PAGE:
Additional Promotional tools

Learn about banners, decals and more – your project may be eligible
for FREE promotional materials.


Inclusion in LEED Project Profile database and other marketing support

In addition to the official email confirmation, you will receive the LEED certified logo for use in promoting your accomplishment.

You will also receive an email providing you with a temporary link to your project's profile in our online LEED Project Profile database. After receiving this email, you will have 14 days to view and edit your current profile where you can upload three project photos, write a project summary, include a team list, and upload a project abstract. These are all voluntary options; however they will vastly enhance the public profile of your project.

Should you choose to upload photos to the Project Profile, one of the photos will be highlighted in our monthly eNewsletter that reaches over 10,000 members. If you do not wish to upload photos, your project name and details will still be published in the newsletter for the corresponding month.

Other CaGBC Marketing support for LEED certified projects includes the opportunity to receive (when requested by you):

  • A quote from the CaGBC's CEO for your news release, and a fact-check, if desired (five business days turnaround time is required).
  • A LEED and CaGBC backgrounder for the project owners' media kit.

These services are offered through CaGBC's Marketing and Communications team as a way of providing added value to your announcements and promotional material.

For additional questions on promotional material at any time, please contact CaGBC Marketing and Communications.

Referring to a certified project in promotional materials

As is referenced in the official LEED Brand User Guidelines, your certified project can now be referred to as "LEED® Certified" or "LEED® [level of certification] Certified". A certified project can also utilise the LEED Certified logo.

Common language errors made when referring to a newly certified project

Due to the complicated nature of LEED certification and what it involves, it is easy to improperly explain or refer to the newly certified project. Listed below are a few examples of common mistakes made when communicating a LEED certified project.

  • Do not refer to the project as 'LEED accredited'. Accreditation is something that LEED Consultants or experts earn as a professional designation; projects earn certification.
  • References to "LEED" require the registered trademark (®) in all public information material. It only needs to appear the first time the term LEED is used, but is legally required within all material.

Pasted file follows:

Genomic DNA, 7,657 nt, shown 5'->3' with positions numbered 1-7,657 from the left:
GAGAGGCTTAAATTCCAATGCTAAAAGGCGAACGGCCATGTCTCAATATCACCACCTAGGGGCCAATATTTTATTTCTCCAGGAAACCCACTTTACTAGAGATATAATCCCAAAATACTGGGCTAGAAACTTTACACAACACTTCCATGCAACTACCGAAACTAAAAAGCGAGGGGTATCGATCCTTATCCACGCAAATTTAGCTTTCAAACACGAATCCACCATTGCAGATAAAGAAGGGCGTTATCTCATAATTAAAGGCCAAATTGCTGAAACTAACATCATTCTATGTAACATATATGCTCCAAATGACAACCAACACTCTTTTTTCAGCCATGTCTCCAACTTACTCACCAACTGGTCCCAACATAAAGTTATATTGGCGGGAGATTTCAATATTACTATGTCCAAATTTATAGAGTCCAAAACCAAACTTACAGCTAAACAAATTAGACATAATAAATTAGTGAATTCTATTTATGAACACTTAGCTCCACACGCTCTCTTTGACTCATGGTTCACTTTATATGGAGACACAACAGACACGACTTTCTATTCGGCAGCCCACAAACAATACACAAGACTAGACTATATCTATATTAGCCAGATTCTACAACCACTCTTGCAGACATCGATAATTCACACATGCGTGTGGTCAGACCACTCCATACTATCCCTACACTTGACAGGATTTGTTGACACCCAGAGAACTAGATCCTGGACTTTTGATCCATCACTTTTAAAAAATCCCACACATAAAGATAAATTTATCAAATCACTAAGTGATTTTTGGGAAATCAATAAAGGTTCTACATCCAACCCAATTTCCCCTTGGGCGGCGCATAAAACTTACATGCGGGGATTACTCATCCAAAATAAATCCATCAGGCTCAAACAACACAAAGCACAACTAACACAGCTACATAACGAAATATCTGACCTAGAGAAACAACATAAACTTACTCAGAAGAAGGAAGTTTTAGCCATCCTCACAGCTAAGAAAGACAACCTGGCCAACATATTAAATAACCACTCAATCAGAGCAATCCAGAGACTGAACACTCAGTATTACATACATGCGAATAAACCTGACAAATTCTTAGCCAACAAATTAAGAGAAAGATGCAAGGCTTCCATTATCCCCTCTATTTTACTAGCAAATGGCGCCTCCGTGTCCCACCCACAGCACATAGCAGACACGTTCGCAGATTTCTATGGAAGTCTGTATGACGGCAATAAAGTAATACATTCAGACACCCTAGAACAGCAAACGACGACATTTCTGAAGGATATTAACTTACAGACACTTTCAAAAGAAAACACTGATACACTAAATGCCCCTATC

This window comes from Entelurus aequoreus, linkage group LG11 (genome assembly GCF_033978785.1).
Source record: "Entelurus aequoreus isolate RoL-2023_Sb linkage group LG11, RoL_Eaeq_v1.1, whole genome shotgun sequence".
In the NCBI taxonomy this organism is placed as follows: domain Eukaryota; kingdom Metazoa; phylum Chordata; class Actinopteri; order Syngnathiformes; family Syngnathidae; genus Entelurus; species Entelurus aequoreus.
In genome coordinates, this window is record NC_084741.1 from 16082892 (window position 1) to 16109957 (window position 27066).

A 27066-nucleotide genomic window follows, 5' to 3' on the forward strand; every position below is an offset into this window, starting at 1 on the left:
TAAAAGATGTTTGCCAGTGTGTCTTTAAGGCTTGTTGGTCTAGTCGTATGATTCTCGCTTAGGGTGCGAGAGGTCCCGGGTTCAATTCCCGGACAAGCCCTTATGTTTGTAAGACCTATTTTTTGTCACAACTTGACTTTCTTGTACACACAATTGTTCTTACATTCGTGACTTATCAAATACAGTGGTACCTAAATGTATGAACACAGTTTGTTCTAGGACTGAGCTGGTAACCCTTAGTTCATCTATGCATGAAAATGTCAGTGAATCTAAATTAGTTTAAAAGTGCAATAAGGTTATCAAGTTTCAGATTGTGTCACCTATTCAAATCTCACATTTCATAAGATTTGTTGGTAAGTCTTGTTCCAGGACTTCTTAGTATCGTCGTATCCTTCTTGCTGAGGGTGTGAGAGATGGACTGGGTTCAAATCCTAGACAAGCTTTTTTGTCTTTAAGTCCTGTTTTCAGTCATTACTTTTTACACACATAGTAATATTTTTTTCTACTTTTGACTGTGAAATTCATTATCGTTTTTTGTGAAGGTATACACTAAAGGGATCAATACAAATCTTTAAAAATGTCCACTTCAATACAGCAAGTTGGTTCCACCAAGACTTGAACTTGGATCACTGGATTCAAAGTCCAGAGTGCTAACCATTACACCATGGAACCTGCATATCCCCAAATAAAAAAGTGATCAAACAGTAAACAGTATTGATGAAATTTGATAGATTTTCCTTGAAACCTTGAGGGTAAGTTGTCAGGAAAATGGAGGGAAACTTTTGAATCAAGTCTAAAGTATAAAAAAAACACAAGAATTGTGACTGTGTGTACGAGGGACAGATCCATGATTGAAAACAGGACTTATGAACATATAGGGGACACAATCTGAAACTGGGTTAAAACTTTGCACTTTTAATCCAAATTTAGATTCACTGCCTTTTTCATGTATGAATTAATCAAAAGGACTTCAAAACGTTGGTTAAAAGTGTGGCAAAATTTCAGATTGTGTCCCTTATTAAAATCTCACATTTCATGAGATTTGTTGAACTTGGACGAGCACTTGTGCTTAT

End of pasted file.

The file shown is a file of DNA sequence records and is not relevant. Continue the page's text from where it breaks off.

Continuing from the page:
• LEED is not an award, it is a certification achieved through independent review of design, construction, operation and maintenance practices. You can refer to your building being 'awarded' LEED certification, but not has having received an award. It has received certification.
  • The CaGBC will not confirm 'firsts' of any kind in relation to a LEED certified building, and we do not encourage projects to do so either. If you do decide to refer to your project as a first of any kind, it is done at your own risk and the CaGBC cannot be attributed or associated with that claim in any way.

How to write a LEED certified project news release

Announcing your LEED certified project is a great way to get media attention, generate buzz or interviews about the project, and highlight its unique green features. The CaGBC does not write news releases on behalf of projects, but does provide a fact-check with our LEED team and quote for your news release from the CEO of CaGBC.

To aid in the promotional campaign of your project, we have listed below a few examples of published news releases in which we have contributed review and a quote. This is by no means the only way a news release for a certified project can be written; this is to help provide a starting point for approaching how to communicate your project.


Other promotional tips

As the number of LEED certifications grows in Canada, so does the number of announcements and other promotions related to these projects. So, how do you make your project stand out?

Each project, regardless of its level and type of certification, has interesting features or goals that make it unique. It is always a good idea to speak to the LEED Consultant and/or project team to find out what makes your project stand out. Things to keep in mind are:

  • How much water, energy or other environmental savings does the project provide?
  • What type of building or space are you promoting? Is it a school, a condo building, or a factory? Why did this project want to attain LEED certification and how does this benefit it?
  • There are new and innovative green technologies being developed and implemented each day in green building; maybe your project has one or more of these fascinating new technologies.
  • Do you have a green roof that also feeds your building's inhabitants? Is the insulation from the walls made with sustainable materials?
These are the kind of features that media and the public love to hear about.

 

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Additional information and questions

For additional questions about promoting your project, please feel free to contact CaGBC Communications at any time.
For additional, more detailed information about branding, please refer to the LEED Brand User Guidelines.